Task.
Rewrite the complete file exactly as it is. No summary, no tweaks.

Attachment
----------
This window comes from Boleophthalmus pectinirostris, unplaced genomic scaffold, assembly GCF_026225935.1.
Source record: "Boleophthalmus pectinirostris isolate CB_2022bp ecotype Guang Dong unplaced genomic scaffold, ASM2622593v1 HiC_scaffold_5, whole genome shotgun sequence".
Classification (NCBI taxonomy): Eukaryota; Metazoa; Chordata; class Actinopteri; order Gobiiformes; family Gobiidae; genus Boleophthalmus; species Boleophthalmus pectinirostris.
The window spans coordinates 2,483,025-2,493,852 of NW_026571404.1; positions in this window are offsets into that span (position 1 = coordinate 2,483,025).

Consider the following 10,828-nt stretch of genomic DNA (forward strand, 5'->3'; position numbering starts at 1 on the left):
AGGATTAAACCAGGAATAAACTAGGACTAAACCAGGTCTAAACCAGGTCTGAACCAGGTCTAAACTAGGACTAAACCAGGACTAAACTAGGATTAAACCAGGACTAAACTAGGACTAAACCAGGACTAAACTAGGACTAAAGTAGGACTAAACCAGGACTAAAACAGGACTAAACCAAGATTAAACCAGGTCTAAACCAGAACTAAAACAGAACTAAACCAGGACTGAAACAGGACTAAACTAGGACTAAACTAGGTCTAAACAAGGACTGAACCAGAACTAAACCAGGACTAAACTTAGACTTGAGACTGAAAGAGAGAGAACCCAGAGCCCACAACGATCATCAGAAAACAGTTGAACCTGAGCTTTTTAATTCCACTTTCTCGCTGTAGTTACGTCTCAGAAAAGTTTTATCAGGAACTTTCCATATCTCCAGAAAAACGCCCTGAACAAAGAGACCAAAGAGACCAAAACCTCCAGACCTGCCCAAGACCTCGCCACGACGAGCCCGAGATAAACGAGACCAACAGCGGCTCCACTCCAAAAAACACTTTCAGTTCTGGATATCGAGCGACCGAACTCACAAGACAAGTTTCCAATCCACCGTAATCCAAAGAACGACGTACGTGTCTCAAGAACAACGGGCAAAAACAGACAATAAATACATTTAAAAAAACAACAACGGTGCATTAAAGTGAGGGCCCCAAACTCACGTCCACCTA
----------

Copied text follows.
This window comes from Boleophthalmus pectinirostris, unplaced genomic scaffold, assembly GCF_026225935.1.
Source record: "Boleophthalmus pectinirostris isolate CB_2022bp ecotype Guang Dong unplaced genomic scaffold, ASM2622593v1 HiC_scaffold_5, whole genome shotgun sequence".
Classification (NCBI taxonomy): Eukaryota; Metazoa; Chordata; class Actinopteri; order Gobiiformes; family Gobiidae; genus Boleophthalmus; species Boleophthalmus pectinirostris.
The window spans coordinates 2,483,025-2,493,852 of NW_026571404.1; positions in this window are offsets into that span (position 1 = coordinate 2,483,025).

Consider the following 10,828-nt stretch of genomic DNA (forward strand, 5'->3'; position numbering starts at 1 on the left):
AGGATTAAACCAGGAATAAACTAGGACTAAACCAGGTCTAAACCAGGTCTGAACCAGGTCTAAACTAGGACTAAACCAGGACTAAACTAGGATTAAACCAGGACTAAACTAGGACTAAACCAGGACTAAACTAGGACTAAAGTAGGACTAAACCAGGACTAAAACAGGACTAAACCAAGATTAAACCAGGTCTAAACCAGAACTAAAACAGAACTAAACCAGGACTGAAACAGGACTAAACTAGGACTAAACTAGGTCTAAACAAGGACTGAACCAGAACTAAACCAGGACTAAACTTAGACTTGAGACTGAAAGAGAGAGAACCCAGAGCCCACAACGATCATCAGAAAACAGTTGAACCTGAGCTTTTTAATTCCACTTTCTCGCTGTAGTTACGTCTCAGAAAAGTTTTATCAGGAACTTTCCATATCTCCAGAAAAACGCCCTGAACAAAGAGACCAAAGAGACCAAAACCTCCAGACCTGCCCAAGACCTCGCCACGACGAGCCCGAGATAAACGAGACCAACAGCGGCTCCACTCCAAAAAACACTTTCAGTTCTGGATATCGAGCGACCGAACTCACAAGACAAGTTTCCAATCCACCGTAATCCAAAGAACGACGTACGTGTCTCAAGAACAACGGGCAAAAACAGACAATAAATACATTTAAAAAAACAACAACGGTGCATTAAAGTGAGGGCCCCAAACTCACGTCCACCTA